The United State government already formally recognizes some esports competitors as athletes by granting multiple P-1A visas, given specifically to athletes. While certainly not a normal athletic workload, esports at the highest level has nonetheless produced a long list of injuries, most notably in the wrist and neck, for years.

In StarCraft II, injuries have forced out arguably the best player in the five year history of the game, Jung “Mvp” Jong Hyun. The four time champion of the Global Star League is the third highest earner in prize money with over $400,000 in the bank for his tournament showings. Mvp’s career was derailed when pains in his neck caused numbness in his shoulders and arms.

Canadian player and at one point arguably the best non-Korean player in the world Sasha “Scarlett” Hostyn was temporarily forced away from the game to allow her wrists to recover.

Former competitor Kim “Ganzi” Dong Ju is another victim of wrist injuries, tweeting his retirement announcement and the reason for it.


Popular player Shawn “Sheth” Simon was also felled by injuries, citing in a forum post that pain in his hands have prevented him from playing anything more than a handful of matches per week.


The world of esports is in an awkward position. While getting ESPN2 airtime on a Sunday evening with a Heroes of the Storm collegiate aptly named “Heroes of the Dorm” match is a welcome sight to esports fans as is the emerging scenes across various games, the lack of team infrastructure is alarming. Without any sort of players union or dedicated medical staff, the players lack protection from injuries that have already ended or shortened multiple careers.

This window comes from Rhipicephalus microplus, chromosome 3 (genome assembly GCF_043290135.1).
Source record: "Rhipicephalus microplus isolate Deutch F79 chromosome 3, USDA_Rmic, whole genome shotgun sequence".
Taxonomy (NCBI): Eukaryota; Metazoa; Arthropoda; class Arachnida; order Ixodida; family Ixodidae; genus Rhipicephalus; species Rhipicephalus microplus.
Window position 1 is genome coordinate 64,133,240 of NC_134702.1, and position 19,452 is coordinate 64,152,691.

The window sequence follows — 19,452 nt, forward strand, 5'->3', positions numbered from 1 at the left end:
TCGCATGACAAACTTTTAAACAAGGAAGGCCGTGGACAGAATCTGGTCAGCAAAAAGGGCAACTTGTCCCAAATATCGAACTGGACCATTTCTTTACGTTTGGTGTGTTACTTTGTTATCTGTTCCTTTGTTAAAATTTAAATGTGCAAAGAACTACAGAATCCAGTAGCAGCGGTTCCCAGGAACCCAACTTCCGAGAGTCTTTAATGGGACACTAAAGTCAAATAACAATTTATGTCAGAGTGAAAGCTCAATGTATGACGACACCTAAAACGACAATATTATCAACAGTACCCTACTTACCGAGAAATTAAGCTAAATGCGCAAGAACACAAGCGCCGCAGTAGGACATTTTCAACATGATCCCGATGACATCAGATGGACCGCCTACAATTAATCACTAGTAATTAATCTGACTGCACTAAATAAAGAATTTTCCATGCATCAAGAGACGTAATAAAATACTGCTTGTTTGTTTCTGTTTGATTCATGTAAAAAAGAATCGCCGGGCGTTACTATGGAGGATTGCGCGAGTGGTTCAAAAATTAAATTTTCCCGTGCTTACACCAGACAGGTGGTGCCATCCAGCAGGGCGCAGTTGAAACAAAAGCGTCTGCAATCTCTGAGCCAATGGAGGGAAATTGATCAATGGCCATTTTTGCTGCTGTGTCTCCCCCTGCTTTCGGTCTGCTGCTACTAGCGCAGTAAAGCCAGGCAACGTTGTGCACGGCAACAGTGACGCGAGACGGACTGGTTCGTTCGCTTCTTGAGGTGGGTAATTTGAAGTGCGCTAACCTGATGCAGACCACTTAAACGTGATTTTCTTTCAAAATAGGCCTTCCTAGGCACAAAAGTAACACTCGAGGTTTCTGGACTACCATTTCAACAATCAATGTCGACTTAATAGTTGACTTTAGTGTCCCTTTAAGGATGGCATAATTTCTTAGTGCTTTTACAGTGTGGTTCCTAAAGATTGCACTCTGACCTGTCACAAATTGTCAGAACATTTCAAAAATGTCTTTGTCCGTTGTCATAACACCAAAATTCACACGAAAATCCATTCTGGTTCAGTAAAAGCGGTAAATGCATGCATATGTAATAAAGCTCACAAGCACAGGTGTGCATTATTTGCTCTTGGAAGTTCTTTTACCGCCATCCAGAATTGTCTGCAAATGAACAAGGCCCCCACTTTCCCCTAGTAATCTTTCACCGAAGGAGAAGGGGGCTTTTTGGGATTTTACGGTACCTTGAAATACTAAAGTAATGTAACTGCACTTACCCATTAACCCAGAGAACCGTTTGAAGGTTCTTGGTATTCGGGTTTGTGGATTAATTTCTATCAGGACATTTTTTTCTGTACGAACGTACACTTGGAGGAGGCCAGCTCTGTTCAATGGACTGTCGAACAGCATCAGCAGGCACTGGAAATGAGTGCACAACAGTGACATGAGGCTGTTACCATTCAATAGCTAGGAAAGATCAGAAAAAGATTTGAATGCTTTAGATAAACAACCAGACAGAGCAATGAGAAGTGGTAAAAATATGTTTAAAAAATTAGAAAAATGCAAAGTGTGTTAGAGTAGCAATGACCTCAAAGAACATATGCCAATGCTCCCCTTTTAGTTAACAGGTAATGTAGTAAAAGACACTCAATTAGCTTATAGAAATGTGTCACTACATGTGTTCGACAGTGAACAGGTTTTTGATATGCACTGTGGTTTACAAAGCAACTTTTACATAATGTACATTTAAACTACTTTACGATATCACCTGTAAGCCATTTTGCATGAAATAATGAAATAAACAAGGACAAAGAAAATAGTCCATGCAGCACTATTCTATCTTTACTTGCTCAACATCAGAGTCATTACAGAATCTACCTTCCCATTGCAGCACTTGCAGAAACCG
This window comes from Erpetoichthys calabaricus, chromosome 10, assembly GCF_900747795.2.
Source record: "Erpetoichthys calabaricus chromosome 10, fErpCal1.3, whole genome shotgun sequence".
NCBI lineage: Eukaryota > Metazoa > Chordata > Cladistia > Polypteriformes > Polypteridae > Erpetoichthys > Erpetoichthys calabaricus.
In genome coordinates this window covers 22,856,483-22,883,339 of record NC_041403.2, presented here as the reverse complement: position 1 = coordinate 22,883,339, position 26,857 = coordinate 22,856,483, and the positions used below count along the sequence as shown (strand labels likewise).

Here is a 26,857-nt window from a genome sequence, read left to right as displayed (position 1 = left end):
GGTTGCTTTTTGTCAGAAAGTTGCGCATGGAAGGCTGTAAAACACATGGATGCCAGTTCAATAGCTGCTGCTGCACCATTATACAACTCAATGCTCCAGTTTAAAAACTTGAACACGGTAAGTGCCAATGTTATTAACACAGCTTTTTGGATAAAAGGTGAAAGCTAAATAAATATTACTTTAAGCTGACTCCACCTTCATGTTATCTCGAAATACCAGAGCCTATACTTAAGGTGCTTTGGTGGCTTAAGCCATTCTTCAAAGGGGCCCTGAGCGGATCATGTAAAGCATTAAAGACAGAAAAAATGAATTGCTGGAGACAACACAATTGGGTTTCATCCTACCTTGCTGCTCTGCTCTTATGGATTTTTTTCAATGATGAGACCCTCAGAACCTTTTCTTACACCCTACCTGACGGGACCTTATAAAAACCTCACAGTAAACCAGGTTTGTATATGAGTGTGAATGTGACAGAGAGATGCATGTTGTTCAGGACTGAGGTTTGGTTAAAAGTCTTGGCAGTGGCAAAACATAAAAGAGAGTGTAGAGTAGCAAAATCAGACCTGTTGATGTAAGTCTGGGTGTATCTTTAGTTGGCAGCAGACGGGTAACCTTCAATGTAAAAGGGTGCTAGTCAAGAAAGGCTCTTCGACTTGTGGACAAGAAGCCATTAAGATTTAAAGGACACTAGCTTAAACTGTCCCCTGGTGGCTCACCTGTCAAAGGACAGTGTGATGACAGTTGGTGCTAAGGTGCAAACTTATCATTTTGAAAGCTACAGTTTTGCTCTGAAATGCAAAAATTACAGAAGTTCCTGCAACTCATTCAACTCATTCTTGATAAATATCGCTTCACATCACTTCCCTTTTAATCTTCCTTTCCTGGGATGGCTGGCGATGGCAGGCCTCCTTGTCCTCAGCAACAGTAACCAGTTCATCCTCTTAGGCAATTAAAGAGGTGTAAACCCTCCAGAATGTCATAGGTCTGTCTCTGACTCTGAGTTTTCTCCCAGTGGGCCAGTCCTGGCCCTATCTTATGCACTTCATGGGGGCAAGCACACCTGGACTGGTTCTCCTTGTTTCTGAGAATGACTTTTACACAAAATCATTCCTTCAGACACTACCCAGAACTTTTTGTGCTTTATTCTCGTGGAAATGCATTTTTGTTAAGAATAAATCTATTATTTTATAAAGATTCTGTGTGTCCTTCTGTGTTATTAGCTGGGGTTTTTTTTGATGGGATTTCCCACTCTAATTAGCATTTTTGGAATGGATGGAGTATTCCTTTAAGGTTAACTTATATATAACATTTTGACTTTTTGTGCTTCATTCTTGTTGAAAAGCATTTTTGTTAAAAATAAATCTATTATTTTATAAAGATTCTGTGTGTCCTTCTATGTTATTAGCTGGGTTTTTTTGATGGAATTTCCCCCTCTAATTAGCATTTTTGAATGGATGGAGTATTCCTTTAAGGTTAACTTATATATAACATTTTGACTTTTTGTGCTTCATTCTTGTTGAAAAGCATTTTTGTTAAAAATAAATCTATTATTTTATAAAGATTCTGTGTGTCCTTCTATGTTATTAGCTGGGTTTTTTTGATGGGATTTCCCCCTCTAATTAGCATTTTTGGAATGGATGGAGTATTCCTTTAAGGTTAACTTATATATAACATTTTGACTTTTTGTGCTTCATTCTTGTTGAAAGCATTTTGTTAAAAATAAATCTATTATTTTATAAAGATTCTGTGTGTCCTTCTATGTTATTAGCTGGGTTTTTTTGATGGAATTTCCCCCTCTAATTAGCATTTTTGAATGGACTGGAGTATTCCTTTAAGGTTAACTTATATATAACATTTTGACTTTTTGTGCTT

(Header image via Wikipedia)

NFL Draft Coverage From 120 Sports

The NFL has been gracious enough to stream the draft itself for the past few years and 2015 is no different. The stream for the draft is an exclusive and they are boasting a record setting 53 hours of coverage between April 30 – May 2, though not all of their content is available online. Owners of an XBox One can access the draft through the app, however authentication is required. On the NFL Youtube channel, the first round picks will be uploaded, but if you’re looking for more information before the first pick is announced, there is no shortage of other sources.

For standard coverage such as pre-draft boards and predictions, the normal Sports IllustratedFox, ESPN, Yahoo! and CBS sites do the job, however for someone who is looking to put something on in the background, 120 Sports is the place to go. We’ve taken a look at 120 Sports in the past, however they warrant another go with their impressive schedule of events. The 120 Sports site is already indexed with videos of player information, evaluations and look-ins. Their full press release can be found here, though the following are some of the highlights.